These were my first impressions. Later I would go on to meet the people of this exotic land. I found the Batswana to be a happy, healthy, and caring people. They were receptive to the values of a young American fresh out of school and without a lot of pretenses. The Batswana liked Americans because we were pleasantly different than the typical British expatriate they were used to dealing with. Our language instructors put their fingers on the difference...Americans are always asking “why?”. I also felt the difference. At the university, I had attended weekly Peace Corps indoctrination sessions designed to expose new volunteers to aspects of African culture, history, and values in an attempt to reduce the culture shock we would experience when we got to our destination. Maybe as a result of these sessions, I never had a problem accepting and working with the traditional African way of life.
What I wasn’t prepared for was the rigid class system of the British community in Botswana. This was exemplified by the Botswana Meat Commission, the great slaughterhouse and meat packing plant in Lobatse, the town where I was stationed. The senior managers were all British, and all the professional staff were given housing on the company grounds. A large hill overlooked the meat packing plant, and on top of the hill was the home of the plant manager. Immediately below were the homes of the assistant managers, and so on until around the base of the hill you found the houses of the lowest technical staff. Life within the meat commission was an unceasing struggle to move uphill.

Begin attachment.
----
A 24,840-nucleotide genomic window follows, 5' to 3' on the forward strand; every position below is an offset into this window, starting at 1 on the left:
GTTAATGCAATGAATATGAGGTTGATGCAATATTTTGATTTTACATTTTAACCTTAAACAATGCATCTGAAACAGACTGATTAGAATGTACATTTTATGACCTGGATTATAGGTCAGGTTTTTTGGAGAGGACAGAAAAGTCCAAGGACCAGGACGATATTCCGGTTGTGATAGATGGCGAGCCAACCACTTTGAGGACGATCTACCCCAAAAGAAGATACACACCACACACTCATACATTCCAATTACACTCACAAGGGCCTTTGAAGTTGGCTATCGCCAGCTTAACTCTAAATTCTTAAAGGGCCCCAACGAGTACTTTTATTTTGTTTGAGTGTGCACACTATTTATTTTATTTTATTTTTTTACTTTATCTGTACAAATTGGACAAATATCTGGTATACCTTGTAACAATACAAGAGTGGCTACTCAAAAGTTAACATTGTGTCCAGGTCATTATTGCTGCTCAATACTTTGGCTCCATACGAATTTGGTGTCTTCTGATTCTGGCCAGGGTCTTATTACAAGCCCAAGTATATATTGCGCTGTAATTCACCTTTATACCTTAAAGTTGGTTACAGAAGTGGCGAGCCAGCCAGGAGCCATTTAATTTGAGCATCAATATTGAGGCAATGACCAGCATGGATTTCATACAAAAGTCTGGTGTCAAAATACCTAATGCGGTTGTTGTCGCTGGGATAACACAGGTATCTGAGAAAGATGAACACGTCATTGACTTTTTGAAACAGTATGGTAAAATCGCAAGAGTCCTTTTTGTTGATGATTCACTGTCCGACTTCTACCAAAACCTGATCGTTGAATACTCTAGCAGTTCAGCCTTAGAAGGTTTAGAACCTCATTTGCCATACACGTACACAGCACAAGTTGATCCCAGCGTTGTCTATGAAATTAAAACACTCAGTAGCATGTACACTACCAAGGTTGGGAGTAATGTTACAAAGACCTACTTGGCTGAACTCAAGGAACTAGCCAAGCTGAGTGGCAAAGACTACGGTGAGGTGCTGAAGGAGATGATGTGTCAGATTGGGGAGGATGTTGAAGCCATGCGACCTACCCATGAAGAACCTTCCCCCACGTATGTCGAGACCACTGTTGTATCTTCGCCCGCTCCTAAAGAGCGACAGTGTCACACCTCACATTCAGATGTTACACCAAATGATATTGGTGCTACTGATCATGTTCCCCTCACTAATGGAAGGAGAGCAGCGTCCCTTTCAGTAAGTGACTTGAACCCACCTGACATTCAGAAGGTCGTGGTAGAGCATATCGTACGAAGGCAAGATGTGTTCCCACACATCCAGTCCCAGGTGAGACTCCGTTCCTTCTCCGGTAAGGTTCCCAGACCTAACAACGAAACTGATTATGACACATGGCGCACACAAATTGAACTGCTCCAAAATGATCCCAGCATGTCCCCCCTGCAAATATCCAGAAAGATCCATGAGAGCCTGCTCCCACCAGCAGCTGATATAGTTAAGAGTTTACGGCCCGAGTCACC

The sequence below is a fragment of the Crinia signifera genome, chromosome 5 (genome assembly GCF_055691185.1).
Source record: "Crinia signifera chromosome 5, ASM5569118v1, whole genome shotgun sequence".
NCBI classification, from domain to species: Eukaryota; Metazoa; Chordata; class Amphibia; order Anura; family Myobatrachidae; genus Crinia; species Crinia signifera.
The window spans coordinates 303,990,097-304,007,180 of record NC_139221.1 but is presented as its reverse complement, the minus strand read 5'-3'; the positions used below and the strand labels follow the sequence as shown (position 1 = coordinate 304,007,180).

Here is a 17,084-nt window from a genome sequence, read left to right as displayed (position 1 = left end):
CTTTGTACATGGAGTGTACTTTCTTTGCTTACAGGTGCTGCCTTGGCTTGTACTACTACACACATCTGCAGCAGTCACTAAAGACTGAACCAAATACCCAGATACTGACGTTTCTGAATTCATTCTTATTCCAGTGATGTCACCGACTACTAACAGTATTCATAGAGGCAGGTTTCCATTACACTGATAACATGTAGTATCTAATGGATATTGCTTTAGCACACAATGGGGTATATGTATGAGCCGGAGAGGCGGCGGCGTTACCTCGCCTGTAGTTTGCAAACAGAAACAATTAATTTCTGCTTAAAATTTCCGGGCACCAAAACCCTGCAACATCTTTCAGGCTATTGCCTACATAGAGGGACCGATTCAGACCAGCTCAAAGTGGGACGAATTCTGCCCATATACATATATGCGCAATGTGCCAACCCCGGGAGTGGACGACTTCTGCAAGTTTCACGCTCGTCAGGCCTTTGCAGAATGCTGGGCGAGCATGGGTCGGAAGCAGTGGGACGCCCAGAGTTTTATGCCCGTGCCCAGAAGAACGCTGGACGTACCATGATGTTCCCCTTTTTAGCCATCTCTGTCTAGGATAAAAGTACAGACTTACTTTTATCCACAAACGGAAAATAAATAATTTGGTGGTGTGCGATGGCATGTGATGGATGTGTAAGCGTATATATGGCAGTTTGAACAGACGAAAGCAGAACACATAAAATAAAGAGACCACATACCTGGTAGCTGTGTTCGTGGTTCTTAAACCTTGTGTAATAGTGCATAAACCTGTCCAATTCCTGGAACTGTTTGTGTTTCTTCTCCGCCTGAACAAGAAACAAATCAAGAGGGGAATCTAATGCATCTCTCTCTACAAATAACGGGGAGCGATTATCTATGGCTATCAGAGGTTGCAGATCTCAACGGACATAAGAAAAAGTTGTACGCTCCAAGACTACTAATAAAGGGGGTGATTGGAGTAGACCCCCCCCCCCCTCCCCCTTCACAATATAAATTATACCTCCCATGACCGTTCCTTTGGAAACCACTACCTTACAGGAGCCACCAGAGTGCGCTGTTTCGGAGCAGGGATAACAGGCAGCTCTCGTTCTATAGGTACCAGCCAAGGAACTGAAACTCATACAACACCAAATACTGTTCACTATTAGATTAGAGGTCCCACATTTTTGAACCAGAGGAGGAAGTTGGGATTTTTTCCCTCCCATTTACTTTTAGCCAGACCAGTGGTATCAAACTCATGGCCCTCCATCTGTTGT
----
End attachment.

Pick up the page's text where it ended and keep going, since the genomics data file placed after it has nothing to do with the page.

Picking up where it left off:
Being both a volunteer (lowest of the low) and a geologist (highly regarded), people didn’t know what to do with me.
These are some of my early experiences. The telling of two years’ worth of tales would carry us past the sunset. Yes, I saw my giraffe in the wild. I traveled extensively about the Kalahari Desert, pitching camp beneath the brilliant southern constellations , and seeing my shadow cast by the light of Venus! I traded with the bushmen, and crawled by lantern light through unexplored caves. I found that I enjoyed life as a geologist. Being low paid in a poor country, I learned to live cheaply, to be self sufficient. Even to this day I have difficulty throwing away an empty glass jar -- they’re so handy.
But perhaps most importantly, I met people who had a different perspective on life, and from them I learned that there is more than one correct way to live, and to satisfy basic human needs. The trick is to live in the culture, and not be just a tourist.
Who got the most benefit out of those two years -- me or Botswana? I’ll never know. Perhaps those two years are best summed up by an article in Volunteer magazine which we received regularly. A group of former Peace Corps volunteers had been invited to fill out the statement. “Being a Peace Corps volunteer means ___________?” My favorite, and the one which has stayed with me these past 25 years was:
“Being a Peace Corps volunteer means... you’ll never be the same again.”